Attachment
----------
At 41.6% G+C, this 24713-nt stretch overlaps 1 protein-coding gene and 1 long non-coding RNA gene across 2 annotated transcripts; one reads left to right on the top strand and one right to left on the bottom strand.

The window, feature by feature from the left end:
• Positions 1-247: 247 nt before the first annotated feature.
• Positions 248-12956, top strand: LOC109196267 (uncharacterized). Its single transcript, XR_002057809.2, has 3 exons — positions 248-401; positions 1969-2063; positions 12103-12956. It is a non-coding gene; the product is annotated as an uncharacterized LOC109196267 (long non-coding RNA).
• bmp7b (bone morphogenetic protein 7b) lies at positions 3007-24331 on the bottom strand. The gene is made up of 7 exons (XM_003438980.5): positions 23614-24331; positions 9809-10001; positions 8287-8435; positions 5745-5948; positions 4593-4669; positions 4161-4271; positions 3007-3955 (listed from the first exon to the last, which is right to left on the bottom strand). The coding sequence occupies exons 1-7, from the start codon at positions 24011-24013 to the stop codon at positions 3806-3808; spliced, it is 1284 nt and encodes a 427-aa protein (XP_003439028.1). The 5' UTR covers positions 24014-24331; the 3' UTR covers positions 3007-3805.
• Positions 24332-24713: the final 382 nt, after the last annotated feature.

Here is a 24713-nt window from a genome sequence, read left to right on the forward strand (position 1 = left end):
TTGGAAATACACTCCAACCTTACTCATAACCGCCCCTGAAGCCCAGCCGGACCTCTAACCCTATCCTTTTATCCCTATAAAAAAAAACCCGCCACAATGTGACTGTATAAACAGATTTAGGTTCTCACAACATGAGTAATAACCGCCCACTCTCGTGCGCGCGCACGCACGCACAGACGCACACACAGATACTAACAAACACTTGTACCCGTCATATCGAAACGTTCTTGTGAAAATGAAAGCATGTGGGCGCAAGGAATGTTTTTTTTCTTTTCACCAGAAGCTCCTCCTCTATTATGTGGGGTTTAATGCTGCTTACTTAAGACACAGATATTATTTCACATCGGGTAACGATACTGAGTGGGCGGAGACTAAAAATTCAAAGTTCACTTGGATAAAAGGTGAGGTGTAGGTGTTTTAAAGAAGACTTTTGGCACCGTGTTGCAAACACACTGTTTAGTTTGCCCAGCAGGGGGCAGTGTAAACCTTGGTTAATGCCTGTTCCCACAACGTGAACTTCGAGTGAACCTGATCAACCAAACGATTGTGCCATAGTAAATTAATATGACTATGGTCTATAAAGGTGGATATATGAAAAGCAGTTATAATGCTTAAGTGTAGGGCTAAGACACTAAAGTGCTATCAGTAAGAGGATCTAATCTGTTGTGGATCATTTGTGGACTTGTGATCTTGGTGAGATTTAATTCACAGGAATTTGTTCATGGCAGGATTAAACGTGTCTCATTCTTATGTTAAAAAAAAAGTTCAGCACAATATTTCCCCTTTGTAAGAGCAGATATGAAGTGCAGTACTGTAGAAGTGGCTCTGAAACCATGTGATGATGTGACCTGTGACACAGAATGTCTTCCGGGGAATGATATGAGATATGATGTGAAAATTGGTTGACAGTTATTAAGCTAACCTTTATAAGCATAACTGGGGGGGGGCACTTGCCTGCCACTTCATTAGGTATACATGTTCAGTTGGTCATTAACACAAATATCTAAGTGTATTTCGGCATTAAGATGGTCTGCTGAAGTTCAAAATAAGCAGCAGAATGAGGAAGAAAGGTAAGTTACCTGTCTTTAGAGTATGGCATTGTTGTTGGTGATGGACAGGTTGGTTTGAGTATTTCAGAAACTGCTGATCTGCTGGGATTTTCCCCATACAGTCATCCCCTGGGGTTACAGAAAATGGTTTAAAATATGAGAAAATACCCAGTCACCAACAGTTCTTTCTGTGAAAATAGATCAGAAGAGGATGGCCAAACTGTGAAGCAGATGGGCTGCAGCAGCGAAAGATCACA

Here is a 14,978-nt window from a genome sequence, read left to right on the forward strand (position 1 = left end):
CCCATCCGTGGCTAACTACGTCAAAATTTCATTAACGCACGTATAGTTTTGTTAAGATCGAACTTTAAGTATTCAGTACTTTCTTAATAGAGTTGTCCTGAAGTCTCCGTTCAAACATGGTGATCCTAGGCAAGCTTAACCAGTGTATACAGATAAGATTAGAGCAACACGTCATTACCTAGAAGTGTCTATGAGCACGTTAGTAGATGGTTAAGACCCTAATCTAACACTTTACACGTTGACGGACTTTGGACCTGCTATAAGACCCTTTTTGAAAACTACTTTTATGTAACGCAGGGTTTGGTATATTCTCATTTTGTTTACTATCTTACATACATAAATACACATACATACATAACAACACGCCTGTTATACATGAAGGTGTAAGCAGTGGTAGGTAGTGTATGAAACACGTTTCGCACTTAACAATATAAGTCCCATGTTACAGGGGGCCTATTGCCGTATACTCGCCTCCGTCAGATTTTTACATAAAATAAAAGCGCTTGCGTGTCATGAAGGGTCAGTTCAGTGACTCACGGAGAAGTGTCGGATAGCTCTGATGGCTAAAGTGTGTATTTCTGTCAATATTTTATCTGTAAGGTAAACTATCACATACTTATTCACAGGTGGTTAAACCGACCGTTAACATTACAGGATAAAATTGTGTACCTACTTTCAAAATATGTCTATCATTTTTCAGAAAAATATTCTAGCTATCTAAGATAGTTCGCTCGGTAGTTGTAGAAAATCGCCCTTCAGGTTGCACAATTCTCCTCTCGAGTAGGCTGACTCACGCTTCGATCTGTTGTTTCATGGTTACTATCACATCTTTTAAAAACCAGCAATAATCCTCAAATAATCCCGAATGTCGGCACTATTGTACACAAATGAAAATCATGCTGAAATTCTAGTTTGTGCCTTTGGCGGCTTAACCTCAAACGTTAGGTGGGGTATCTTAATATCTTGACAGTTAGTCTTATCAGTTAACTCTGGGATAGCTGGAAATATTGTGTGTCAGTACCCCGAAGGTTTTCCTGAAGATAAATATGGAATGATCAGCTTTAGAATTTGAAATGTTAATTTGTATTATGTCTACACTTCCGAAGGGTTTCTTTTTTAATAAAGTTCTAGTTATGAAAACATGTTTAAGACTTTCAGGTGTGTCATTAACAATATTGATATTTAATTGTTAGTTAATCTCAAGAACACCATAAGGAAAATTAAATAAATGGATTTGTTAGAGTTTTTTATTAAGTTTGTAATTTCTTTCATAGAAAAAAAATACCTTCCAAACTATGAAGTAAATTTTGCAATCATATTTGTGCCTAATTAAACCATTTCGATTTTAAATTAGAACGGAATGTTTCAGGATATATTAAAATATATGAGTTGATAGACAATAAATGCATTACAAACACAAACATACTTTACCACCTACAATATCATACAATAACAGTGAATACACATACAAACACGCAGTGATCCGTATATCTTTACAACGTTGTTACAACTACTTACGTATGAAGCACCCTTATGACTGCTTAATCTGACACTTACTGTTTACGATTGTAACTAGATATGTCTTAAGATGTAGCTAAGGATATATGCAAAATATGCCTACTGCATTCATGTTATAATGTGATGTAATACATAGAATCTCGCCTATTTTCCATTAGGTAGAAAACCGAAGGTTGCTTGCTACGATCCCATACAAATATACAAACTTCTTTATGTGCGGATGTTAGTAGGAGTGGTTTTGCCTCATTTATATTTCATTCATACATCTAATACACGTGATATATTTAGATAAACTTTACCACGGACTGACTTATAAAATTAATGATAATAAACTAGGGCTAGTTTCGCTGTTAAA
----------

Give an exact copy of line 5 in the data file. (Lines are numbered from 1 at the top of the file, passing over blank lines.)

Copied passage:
• bmp7b (bone morphogenetic protein 7b) lies at positions 3007-24331 on the bottom strand. The gene is made up of 7 exons (XM_003438980.5): positions 23614-24331; positions 9809-10001; positions 8287-8435; positions 5745-5948; positions 4593-4669; positions 4161-4271; positions 3007-3955 (listed from the first exon to the last, which is right to left on the bottom strand). The coding sequence occupies exons 1-7, from the start codon at positions 24011-24013 to the stop codon at positions 3806-3808; spliced, it is 1284 nt and encodes a 427-aa protein (XP_003439028.1). The 5' UTR covers positions 24014-24331; the 3' UTR covers positions 3007-3805.